91The varied and ample land, the South and the North in the light, Ohio's shores and flashing Missouri,
92And ever the far-spreading prairies cover'd with grass and corn.
93Lo, the most excellent sun so calm and haughty,
94The violet and purple morn with just-felt breezes,
95The gentle soft-born measureless light,
96The miracle spreading bathing all, the fulfill'd noon,
97The coming eve delicious, the welcome night and the stars,
98Over my cities shining all, enveloping man and land.
99Sing on, sing on you gray-brown bird,
100Sing from the swamps, the recesses, pour your chant from the bushes,
101Limitless out of the dusk, out of the cedars and pines.
102Sing on dearest brother, warble your reedy song,
103Loud human song, with voice of uttermost woe.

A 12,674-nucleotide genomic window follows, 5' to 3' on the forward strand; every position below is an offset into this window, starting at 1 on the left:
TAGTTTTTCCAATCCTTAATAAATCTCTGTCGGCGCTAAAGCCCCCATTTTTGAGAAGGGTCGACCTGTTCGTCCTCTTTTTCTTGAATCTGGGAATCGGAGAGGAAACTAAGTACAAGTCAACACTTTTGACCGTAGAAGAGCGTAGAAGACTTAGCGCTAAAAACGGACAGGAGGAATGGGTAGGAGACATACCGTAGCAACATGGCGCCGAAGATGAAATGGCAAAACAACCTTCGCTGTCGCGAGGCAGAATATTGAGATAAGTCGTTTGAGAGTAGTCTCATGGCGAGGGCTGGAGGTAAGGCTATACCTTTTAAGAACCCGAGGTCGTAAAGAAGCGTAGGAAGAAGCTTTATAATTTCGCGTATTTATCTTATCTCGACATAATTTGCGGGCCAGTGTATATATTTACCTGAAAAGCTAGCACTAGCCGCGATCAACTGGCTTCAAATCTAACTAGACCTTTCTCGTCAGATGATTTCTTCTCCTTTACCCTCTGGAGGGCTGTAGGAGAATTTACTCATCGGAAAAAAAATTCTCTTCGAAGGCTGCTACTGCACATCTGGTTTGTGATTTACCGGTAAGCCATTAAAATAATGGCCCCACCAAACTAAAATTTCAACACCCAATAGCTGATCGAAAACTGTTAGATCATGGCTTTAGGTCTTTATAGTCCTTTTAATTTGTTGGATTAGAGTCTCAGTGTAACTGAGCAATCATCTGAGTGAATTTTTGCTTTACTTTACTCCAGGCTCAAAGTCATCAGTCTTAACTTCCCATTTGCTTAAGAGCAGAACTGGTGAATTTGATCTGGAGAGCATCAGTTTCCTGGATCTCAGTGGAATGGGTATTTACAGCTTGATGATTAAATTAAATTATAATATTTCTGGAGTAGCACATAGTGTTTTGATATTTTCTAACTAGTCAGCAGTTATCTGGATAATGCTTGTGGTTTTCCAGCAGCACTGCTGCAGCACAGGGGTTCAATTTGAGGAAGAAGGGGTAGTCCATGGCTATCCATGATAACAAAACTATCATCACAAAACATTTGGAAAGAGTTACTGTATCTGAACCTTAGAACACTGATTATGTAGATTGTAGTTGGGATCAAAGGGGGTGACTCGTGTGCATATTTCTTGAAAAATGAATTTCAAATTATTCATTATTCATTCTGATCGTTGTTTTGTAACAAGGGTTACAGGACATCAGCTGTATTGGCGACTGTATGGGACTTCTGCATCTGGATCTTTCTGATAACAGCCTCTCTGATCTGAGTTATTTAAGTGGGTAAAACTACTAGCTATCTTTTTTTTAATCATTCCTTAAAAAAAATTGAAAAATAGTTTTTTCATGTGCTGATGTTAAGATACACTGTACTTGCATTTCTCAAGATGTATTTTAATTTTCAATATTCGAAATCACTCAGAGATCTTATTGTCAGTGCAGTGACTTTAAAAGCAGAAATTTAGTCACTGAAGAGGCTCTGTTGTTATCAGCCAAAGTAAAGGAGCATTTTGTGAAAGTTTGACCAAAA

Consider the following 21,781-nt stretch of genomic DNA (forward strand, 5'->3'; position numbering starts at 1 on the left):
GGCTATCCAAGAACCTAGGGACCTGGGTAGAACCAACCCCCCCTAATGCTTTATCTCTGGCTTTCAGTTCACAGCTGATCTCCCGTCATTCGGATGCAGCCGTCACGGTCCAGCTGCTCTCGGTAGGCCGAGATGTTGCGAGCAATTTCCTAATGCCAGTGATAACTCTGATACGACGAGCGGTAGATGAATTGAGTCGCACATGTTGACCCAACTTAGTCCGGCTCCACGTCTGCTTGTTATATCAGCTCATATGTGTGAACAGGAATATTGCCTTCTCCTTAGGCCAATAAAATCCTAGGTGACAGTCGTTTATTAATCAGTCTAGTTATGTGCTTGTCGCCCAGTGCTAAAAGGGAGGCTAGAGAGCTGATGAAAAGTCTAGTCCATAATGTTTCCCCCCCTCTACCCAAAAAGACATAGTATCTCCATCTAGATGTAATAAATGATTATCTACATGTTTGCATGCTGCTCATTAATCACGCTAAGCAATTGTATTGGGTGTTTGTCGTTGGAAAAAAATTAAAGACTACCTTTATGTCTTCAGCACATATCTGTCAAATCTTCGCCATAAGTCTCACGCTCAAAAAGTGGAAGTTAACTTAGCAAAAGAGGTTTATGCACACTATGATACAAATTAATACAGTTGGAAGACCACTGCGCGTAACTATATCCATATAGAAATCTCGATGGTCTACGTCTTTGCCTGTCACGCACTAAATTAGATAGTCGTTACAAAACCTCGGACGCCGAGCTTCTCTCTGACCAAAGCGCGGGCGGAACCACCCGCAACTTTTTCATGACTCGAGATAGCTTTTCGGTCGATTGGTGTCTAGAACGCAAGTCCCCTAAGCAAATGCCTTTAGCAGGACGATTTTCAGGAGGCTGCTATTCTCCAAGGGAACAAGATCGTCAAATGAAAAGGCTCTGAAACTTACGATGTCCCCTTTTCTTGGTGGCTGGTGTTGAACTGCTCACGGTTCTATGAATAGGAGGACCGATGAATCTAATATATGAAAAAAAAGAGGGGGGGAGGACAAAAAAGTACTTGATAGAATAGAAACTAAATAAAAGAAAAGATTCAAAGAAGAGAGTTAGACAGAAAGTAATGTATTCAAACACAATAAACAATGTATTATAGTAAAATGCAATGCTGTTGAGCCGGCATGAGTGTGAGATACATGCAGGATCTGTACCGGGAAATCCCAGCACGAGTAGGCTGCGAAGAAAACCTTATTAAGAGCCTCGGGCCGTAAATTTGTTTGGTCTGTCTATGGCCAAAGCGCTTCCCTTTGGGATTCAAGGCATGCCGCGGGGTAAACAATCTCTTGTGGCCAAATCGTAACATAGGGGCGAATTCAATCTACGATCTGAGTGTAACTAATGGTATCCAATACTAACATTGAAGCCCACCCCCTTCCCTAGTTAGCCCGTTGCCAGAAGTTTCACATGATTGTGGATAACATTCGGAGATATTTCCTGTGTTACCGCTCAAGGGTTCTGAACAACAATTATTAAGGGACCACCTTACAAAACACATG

104O liquid and free and tender!
105O wild and loose to my soul -- O wondrous singer!
106You only I hear -- yet the star holds me, (but will soon depart,)
107Yet the lilac with mastering odor holds me.
108Now while I sat in the day and look'd forth,
109In the close of the day with its light and the fields of spring, and the farmers preparing their crops,
110In the large unconscious scenery of my land with its lakes and forests,
111In the heavenly aerial beauty, (after the perturb'd winds and the storms,)
112Under the arching heavens of the afternoon swift passing, and the voices of children and women,
113The many-moving sea-tides, and I saw the ships how they sail'd,
114And the summer approaching with richness, and the fields all busy with labor,
115And the infinite separate houses, how they all went on, each with its meals and minutia of daily usages,